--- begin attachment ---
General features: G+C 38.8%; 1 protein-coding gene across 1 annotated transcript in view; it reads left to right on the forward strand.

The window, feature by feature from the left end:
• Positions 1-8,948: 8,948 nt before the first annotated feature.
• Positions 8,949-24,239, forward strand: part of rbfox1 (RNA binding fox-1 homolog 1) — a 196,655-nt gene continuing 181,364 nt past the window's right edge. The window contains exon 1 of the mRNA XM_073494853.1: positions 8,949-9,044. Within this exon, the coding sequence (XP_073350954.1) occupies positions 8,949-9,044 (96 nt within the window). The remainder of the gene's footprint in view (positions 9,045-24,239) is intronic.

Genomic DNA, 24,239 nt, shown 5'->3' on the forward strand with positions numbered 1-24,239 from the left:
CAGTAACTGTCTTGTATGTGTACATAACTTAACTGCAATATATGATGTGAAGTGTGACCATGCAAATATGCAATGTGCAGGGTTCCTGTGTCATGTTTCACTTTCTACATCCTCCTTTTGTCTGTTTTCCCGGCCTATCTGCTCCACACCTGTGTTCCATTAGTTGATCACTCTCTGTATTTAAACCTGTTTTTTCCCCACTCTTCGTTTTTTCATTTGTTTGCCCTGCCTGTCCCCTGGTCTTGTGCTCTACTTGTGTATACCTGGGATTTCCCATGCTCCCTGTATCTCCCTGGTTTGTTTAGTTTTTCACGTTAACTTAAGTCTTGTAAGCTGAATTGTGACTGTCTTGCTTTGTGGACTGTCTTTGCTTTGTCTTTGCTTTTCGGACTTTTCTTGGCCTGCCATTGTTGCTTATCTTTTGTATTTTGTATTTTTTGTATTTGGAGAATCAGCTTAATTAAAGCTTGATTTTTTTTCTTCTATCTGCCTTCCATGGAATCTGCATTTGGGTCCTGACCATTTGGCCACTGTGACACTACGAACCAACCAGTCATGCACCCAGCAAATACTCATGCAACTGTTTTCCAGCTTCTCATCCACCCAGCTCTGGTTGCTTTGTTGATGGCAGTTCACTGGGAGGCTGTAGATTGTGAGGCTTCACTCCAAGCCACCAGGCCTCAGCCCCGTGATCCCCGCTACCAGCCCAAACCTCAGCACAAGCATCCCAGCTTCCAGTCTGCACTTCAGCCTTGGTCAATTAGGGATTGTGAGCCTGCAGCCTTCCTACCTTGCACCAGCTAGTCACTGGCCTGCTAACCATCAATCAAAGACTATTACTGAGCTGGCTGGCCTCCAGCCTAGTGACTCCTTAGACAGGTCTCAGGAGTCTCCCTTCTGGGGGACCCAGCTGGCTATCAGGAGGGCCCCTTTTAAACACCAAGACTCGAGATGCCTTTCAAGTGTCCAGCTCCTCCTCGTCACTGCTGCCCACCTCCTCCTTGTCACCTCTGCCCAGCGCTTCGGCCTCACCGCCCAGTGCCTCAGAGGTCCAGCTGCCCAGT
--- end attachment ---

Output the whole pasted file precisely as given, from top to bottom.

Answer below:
General features: G+C 38.8%; 1 protein-coding gene across 1 annotated transcript in view; it reads left to right on the forward strand.

The window, feature by feature from the left end:
• Positions 1-8,948: 8,948 nt before the first annotated feature.
• Positions 8,949-24,239, forward strand: part of rbfox1 (RNA binding fox-1 homolog 1) — a 196,655-nt gene continuing 181,364 nt past the window's right edge. The window contains exon 1 of the mRNA XM_073494853.1: positions 8,949-9,044. Within this exon, the coding sequence (XP_073350954.1) occupies positions 8,949-9,044 (96 nt within the window). The remainder of the gene's footprint in view (positions 9,045-24,239) is intronic.

Genomic DNA, 24,239 nt, shown 5'->3' on the forward strand with positions numbered 1-24,239 from the left:
CAGTAACTGTCTTGTATGTGTACATAACTTAACTGCAATATATGATGTGAAGTGTGACCATGCAAATATGCAATGTGCAGGGTTCCTGTGTCATGTTTCACTTTCTACATCCTCCTTTTGTCTGTTTTCCCGGCCTATCTGCTCCACACCTGTGTTCCATTAGTTGATCACTCTCTGTATTTAAACCTGTTTTTTCCCCACTCTTCGTTTTTTCATTTGTTTGCCCTGCCTGTCCCCTGGTCTTGTGCTCTACTTGTGTATACCTGGGATTTCCCATGCTCCCTGTATCTCCCTGGTTTGTTTAGTTTTTCACGTTAACTTAAGTCTTGTAAGCTGAATTGTGACTGTCTTGCTTTGTGGACTGTCTTTGCTTTGTCTTTGCTTTTCGGACTTTTCTTGGCCTGCCATTGTTGCTTATCTTTTGTATTTTGTATTTTTTGTATTTGGAGAATCAGCTTAATTAAAGCTTGATTTTTTTTCTTCTATCTGCCTTCCATGGAATCTGCATTTGGGTCCTGACCATTTGGCCACTGTGACACTACGAACCAACCAGTCATGCACCCAGCAAATACTCATGCAACTGTTTTCCAGCTTCTCATCCACCCAGCTCTGGTTGCTTTGTTGATGGCAGTTCACTGGGAGGCTGTAGATTGTGAGGCTTCACTCCAAGCCACCAGGCCTCAGCCCCGTGATCCCCGCTACCAGCCCAAACCTCAGCACAAGCATCCCAGCTTCCAGTCTGCACTTCAGCCTTGGTCAATTAGGGATTGTGAGCCTGCAGCCTTCCTACCTTGCACCAGCTAGTCACTGGCCTGCTAACCATCAATCAAAGACTATTACTGAGCTGGCTGGCCTCCAGCCTAGTGACTCCTTAGACAGGTCTCAGGAGTCTCCCTTCTGGGGGACCCAGCTGGCTATCAGGAGGGCCCCTTTTAAACACCAAGACTCGAGATGCCTTTCAAGTGTCCAGCTCCTCCTCGTCACTGCTGCCCACCTCCTCCTTGTCACCTCTGCCCAGCGCTTCGGCCTCACCGCCCAGTGCCTCAGAGGTCCAGCTGCCCAGT